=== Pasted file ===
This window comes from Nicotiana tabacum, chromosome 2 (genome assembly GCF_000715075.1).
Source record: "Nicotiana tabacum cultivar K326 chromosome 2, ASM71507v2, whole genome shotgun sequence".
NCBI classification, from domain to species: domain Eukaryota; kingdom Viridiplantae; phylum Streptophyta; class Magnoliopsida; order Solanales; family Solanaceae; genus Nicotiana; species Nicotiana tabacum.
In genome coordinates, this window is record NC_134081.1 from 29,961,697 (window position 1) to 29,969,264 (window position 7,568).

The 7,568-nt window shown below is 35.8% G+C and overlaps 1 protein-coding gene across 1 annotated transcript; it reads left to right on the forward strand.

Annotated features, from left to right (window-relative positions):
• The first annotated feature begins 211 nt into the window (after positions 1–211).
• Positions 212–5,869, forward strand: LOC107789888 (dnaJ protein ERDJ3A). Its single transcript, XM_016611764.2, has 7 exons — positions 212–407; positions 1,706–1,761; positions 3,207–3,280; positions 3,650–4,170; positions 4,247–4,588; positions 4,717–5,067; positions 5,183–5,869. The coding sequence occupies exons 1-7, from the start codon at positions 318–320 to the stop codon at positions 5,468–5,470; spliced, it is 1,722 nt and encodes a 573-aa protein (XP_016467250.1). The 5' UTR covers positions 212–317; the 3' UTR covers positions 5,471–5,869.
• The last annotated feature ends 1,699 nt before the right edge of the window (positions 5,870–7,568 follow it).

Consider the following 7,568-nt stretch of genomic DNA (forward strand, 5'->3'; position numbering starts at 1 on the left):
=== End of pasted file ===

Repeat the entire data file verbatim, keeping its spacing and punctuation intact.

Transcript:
This window comes from Nicotiana tabacum, chromosome 2 (genome assembly GCF_000715075.1).
Source record: "Nicotiana tabacum cultivar K326 chromosome 2, ASM71507v2, whole genome shotgun sequence".
NCBI classification, from domain to species: domain Eukaryota; kingdom Viridiplantae; phylum Streptophyta; class Magnoliopsida; order Solanales; family Solanaceae; genus Nicotiana; species Nicotiana tabacum.
In genome coordinates, this window is record NC_134081.1 from 29,961,697 (window position 1) to 29,969,264 (window position 7,568).

The 7,568-nt window shown below is 35.8% G+C and overlaps 1 protein-coding gene across 1 annotated transcript; it reads left to right on the forward strand.

Annotated features, from left to right (window-relative positions):
• The first annotated feature begins 211 nt into the window (after positions 1–211).
• Positions 212–5,869, forward strand: LOC107789888 (dnaJ protein ERDJ3A). Its single transcript, XM_016611764.2, has 7 exons — positions 212–407; positions 1,706–1,761; positions 3,207–3,280; positions 3,650–4,170; positions 4,247–4,588; positions 4,717–5,067; positions 5,183–5,869. The coding sequence occupies exons 1-7, from the start codon at positions 318–320 to the stop codon at positions 5,468–5,470; spliced, it is 1,722 nt and encodes a 573-aa protein (XP_016467250.1). The 5' UTR covers positions 212–317; the 3' UTR covers positions 5,471–5,869.
• The last annotated feature ends 1,699 nt before the right edge of the window (positions 5,870–7,568 follow it).

Consider the following 7,568-nt stretch of genomic DNA (forward strand, 5'->3'; position numbering starts at 1 on the left):